A Lutheran pastor/theologian in Nazi Germany. A Catholic laywoman and journalist in New York City. A black Baptist preacher in the American South. A Trappist monk in Kentucky. These four individuals – Dietrich Bonhoeffer, Dorothy Day, Martin Luther King, Jr., and Thomas Merton – came from very different backgrounds and lived in very different social contexts. And yet, they were all drawn to the way of nonviolence. Indeed, they became four of the most influential advocates of Christian nonviolence in the twentieth century.
What brought them to this place? What did these four apostles of nonviolence have in common? Quite simply, it was the Sermon on the Mount.
The German Lutheran pastor, Dietrich Bonhoeffer, was profoundly influenced by Jesus’ Sermon on the Mount. In a letter to his brother Karl-Friedrich, in 1935, he wrote: “I believe I know that inwardly I shall be really clear and honest only when I have begun to take seriously the Sermon on the Mount. Here is set the only source of power capable of exploding the whole enchantment and specter [of Hitler and his rule] so that only a few burnt-out fragments are left remaining from the fireworks. The restoration of the church will surely come from a sort of new monasticism which has in common with the old only the uncompromising attitude of a life lived according to the Sermon on the Mount in the following of Christ. I believe it is now time to call people to this.” Bonhoeffer elaborated on his views on the Sermon on the Mount in his book The Cost of Discipleship, published in 1937.
For Dorothy Day, the founder of the Catholic Worker Movement, the Sermon on the Mount was nothing less than a “manifesto” calling Christians to be peacemakers. Similarly, for Martin Luther King, Jr., the Sermon on the Mount provided the basic philosophy that guided the civil rights movement. In Stride Toward Freedom, King’s account of the Montgomery bus boycott, he wrote: “From the beginning a basic philosophy guided the movement. This guiding principle has since been referred to variously as nonviolent resistance, noncooperation, and passive resistance. But in the first days of the protest none of these expressions was mentioned; the phrase most often heard was “Christian love.” It was the Sermon on the Mount, rather than a doctrine of passive resistance, that initially inspired the Negroes of Montgomery to dignified social action. It was Jesus of Nazareth that stirred the Negroes to protest with the creative weapon of love.”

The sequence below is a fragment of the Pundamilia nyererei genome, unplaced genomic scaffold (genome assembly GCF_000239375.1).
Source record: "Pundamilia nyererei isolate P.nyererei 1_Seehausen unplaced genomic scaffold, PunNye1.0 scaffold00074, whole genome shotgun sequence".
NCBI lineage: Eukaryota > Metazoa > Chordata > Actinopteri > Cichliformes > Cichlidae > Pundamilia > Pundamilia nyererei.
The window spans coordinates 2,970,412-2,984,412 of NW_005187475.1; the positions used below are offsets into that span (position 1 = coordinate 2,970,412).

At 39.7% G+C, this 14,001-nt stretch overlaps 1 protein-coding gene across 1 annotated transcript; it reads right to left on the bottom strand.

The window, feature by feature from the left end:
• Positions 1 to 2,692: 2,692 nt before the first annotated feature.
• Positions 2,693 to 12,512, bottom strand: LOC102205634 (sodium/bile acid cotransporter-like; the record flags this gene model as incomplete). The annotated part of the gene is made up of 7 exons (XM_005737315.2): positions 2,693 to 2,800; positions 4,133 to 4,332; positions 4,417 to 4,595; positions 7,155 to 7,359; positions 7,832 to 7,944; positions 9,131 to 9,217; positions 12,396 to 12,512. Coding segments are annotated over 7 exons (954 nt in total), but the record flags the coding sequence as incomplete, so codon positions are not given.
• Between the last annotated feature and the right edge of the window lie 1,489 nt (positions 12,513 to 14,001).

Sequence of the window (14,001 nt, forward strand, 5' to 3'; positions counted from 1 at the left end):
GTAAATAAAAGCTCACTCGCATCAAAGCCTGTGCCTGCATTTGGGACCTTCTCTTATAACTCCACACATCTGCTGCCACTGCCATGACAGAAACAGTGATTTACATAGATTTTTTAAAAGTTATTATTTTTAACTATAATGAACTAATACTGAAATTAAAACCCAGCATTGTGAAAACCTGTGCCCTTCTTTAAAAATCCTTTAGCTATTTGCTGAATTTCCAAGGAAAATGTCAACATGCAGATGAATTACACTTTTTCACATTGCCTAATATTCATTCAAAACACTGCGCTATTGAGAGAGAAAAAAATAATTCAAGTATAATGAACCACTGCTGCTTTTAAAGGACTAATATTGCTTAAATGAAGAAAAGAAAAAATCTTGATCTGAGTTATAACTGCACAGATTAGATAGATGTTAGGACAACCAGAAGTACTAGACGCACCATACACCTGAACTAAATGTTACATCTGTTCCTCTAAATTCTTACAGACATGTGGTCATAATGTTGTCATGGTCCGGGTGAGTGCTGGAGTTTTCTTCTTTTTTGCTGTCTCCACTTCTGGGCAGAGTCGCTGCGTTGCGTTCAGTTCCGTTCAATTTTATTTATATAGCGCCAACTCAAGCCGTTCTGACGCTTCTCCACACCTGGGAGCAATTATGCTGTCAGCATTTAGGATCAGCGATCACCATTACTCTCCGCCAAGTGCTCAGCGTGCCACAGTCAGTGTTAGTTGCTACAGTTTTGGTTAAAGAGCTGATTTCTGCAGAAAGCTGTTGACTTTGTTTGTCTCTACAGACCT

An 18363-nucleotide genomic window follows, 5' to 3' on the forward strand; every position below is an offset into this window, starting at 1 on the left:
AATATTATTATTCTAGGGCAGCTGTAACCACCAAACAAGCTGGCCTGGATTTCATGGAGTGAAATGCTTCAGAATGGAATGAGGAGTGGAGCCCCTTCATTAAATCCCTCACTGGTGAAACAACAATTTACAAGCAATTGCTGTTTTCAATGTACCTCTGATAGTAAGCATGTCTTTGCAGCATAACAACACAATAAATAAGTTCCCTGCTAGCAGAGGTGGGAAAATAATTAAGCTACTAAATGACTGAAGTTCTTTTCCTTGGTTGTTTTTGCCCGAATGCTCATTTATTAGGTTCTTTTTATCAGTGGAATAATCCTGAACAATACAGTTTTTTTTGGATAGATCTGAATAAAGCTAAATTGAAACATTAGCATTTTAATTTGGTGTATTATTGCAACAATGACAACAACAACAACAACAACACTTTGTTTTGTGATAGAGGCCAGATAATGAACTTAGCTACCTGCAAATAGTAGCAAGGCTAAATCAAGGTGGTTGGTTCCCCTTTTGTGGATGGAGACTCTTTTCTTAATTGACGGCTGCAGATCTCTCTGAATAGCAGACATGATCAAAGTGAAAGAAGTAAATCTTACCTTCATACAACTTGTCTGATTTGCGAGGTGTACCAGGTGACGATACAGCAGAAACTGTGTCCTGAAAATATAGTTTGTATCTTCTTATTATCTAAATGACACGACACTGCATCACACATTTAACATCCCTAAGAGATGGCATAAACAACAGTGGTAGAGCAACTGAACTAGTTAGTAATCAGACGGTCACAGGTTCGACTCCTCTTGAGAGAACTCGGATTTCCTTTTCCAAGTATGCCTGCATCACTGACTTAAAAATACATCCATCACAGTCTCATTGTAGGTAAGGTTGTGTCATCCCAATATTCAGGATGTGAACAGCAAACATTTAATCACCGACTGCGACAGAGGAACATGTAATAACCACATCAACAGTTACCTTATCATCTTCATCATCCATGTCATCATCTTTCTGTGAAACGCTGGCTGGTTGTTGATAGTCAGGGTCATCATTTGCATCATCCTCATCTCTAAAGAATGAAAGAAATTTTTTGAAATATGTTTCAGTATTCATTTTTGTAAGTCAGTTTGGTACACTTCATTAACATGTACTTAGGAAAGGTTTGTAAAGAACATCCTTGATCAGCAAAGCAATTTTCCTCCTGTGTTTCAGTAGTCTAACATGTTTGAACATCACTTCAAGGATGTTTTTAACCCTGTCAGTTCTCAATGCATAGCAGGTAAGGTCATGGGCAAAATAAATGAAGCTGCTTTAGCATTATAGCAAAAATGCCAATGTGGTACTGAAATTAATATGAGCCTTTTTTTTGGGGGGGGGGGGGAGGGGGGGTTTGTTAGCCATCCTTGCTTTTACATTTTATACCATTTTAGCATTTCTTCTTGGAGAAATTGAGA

The Trappist monk Thomas Merton, too, found Christian nonviolence to be rooted in the Sermon on the Mount, specifically in the beatitudes. In his 1967 essay “Blessed are the Meek: The Christian Roots of Non-Violence,” Merton wrote: “The great historical event, the coming of the Kingdom, is made clear and is ‘realized’ in proportion as Christians themselves live the life of the Kingdom in the circumstances of their own place and time. . . . The chief place in which this new mode of life is set forth in detail is the Sermon on the Mount. At the very beginning of this great inaugural discourse, the Lord numbers the beatitudes, which are the theological foundation of Christian nonviolence: Blessed are the poor . . . blessed are the meek (Matthew 5:3-4). . . . the meekness and humility which Christ extolled in the Sermon on the Mount . . . are the basis of true Christian nonviolence.”
In this morning’s reading from the Sermon on the Mount, we hear Jesus’ teachings about loving one’s enemies and turning the other cheek. Most Christians tend to ignore these words of Jesus, dismissing them as too impractical and idealistic to be taken seriously. Indeed, Gandhi once quipped that “the only people on earth who do not see Christ and his teachings as nonviolent are Christians.” It’s true! We tend to think of turning the other cheek as a weak and wimpy response to violence. It sounds too passive, as if we who follow Jesus are supposed to live as human doormats, allowing others to walk all over us.